mikejuk writes: You may well have seen many simulations of sorting algorithms that aim to show how the algorithm works. However I guarantee that you have never seen anything quite in the same league as the videos made by Sapientia University — they are simply crazy but in the nicest possible way. They folk dance their way though bubble sort, shell sort, insertion sort and selection sort. Very, very weird but you find you can't but help checking that they are doing it right! Now anyone want to try quicksort?!?
witherstaff writes: The FBI has been opening up old records and putting them online. One memo from the 50s has interesting info on crashed flying saucers and alien bodies. It's only 2 pages.
"An investigator for the Air Force stated that three so-called flying saucers had been recovered in New Mexico... They were described as being circular in shape with raised centers, approximately 50 feet in diameter. Each one was occupied by three bodies of human shape but only 3 feet tall"
from the enjoy-those-support-calls dept.
Stoobalou writes "Microsoft's Kinect motion controller isn't due to ship until November 4th, but one retailer has jumped the gun, leaving a number of gamers with a bit of a quandary. The un-named distributor has sent what Microsoft describes as 'a very small number' of Kinect systems to lucky buyers who might not consider themselves quite so lucky if they try to use the device and its bundled games. Installing the games will require a firmware upgrade, which is nothing out of the ordinary, but in this case the upgrade hasn't yet been released. Attempting to install the non-existent update seems to fool the console into thinking you are trying to play a pirated game and locks the user out of Microsoft's Xbox Live on-line service."
from the there's-a-button-for-that dept.
An anonymous reader writes "The much-anticipated, much-mocked 18-button joystick mouse from WarMouse is now shipping. The press release features an impressive set of user quotes from game designer Chris Taylor, new SFWA president John Scalzi, and a doctor who runs a medical software company. Crazy or not, it's obviously more than just a gaming mouse."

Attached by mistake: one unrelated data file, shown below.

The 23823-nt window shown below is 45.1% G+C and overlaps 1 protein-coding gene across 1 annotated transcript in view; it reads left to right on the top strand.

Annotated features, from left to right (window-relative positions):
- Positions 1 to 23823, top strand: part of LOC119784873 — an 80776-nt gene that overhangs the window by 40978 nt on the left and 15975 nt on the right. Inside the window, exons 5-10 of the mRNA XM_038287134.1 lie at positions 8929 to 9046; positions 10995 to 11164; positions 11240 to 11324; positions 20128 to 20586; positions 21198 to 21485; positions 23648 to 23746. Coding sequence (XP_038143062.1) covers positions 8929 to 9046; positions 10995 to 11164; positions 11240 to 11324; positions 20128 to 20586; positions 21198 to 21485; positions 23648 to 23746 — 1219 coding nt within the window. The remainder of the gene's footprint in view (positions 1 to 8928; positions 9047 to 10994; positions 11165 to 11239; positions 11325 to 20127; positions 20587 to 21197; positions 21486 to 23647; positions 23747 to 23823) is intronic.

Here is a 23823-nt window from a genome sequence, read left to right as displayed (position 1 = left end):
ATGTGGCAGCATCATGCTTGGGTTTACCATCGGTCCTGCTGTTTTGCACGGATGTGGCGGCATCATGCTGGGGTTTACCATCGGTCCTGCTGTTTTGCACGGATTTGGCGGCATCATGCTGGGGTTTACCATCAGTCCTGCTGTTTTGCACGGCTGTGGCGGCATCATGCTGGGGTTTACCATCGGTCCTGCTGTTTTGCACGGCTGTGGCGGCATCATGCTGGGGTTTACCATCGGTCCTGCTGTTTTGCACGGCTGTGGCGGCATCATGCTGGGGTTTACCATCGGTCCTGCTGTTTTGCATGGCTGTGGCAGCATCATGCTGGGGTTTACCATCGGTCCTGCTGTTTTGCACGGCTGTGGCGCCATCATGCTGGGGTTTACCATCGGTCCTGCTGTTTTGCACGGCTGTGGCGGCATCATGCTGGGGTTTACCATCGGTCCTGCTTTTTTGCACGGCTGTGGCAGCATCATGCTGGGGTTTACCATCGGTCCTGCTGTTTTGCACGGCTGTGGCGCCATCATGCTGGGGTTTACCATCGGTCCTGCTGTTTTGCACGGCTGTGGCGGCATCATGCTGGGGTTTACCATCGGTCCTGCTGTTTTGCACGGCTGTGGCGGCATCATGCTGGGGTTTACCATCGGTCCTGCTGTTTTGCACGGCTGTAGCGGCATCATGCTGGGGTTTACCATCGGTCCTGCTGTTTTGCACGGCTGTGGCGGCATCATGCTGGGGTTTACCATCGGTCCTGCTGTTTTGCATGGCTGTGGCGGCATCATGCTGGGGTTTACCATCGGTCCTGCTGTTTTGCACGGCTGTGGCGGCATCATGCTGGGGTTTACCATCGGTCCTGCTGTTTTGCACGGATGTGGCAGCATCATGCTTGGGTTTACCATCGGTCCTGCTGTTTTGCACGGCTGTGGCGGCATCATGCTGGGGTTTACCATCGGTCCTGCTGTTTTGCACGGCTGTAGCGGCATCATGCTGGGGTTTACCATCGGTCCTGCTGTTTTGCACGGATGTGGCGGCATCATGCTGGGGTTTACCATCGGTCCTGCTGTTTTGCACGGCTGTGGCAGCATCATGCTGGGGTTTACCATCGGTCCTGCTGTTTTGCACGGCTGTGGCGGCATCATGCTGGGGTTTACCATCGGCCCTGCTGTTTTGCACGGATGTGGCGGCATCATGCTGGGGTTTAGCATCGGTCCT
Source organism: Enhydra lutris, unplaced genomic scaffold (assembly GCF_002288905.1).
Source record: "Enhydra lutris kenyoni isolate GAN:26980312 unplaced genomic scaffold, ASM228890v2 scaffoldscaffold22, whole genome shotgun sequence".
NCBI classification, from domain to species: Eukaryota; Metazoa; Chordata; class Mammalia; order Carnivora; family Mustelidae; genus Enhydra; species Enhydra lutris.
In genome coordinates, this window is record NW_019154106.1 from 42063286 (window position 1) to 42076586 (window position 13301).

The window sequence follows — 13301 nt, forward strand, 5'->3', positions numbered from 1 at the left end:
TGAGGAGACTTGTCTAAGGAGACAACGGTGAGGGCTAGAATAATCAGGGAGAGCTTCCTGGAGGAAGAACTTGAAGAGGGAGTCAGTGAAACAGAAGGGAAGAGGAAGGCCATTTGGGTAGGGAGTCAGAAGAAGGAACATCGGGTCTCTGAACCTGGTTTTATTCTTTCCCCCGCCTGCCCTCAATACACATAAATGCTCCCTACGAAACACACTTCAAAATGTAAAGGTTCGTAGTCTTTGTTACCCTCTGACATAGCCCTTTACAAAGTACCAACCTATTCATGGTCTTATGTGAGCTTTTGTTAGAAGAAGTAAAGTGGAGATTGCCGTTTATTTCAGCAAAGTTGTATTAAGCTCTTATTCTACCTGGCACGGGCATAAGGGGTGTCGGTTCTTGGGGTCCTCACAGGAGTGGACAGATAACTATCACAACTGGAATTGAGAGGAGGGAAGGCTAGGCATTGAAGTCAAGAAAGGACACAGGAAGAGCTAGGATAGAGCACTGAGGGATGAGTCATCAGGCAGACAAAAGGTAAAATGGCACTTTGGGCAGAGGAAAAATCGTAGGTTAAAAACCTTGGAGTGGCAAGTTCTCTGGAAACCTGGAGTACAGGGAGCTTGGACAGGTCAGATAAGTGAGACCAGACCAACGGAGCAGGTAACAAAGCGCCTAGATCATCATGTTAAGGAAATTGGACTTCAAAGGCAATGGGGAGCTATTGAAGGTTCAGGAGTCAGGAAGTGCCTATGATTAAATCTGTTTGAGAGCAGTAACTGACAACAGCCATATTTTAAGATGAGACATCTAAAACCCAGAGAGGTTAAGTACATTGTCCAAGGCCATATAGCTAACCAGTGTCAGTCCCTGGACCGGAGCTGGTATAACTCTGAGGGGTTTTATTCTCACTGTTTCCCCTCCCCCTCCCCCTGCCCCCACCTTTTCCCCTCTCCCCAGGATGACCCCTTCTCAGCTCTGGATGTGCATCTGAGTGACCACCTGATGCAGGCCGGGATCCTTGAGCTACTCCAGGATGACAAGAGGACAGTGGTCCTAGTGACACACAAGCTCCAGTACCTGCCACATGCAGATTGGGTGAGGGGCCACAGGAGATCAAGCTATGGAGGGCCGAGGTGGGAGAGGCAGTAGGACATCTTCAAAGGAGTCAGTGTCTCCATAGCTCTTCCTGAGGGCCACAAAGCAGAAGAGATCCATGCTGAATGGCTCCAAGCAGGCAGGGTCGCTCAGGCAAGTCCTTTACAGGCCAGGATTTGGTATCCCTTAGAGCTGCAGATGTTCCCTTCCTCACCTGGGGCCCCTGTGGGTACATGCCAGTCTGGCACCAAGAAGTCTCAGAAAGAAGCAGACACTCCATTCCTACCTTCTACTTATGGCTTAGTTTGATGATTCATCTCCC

from the it-was-really-great-to-begin-with dept.
Gamespot reports that Pacific Crest Securities analyst Evan Wilson has gone on record saying that EA is wrecking its good name, with questionable business decisions and dropping game quality. From the article: "'Reviews of all of EA's annualized titles, its primary source of profit, have declined over the past two years,' Wilson noted. 'Although market share has not declined dramatically to date, in years such as 2007, which promises to have tremendous competition, it seems likely if quality does not improve. EA's aggregate review has also declined significantly in the past two years.'" 1up has the word that, in support of this, EA is still very proud of their 'paying for cheat codes' policy with Need for Speed.
Dr. Eggman writes, "The AP has a short technology piece on the mechanics that go into the motion-sensing capabilities of the Wii and PS3 controllers. It also details some of the past uses of the technology and gives a nice overview of just how far the technology has come from the earliest missile-guidance sensor equipment."
from the not-even-if-they-were-real-aliens dept.
Slate is running a piece looking at Dell's attempt to grab gamer customers via their acquisition of the Alienware brand. From the article: "Gamers want powerful computers, of course, but they also want stylish systems made by a company that they believe understands them. Dell's XPS line of machines certainly provides the requisite power. The PC giant's market clout earns it premium relationships with component-makers like ATI, Intel, and nVidia, often allowing it to be first to market with the hottest technologies. But devoted gamers have still stayed away from Dell. Halo obsessives are not IT managers: They ogle expensive, flashy machines ... and they buy expensive, flashy machines. That's where Alienware comes in."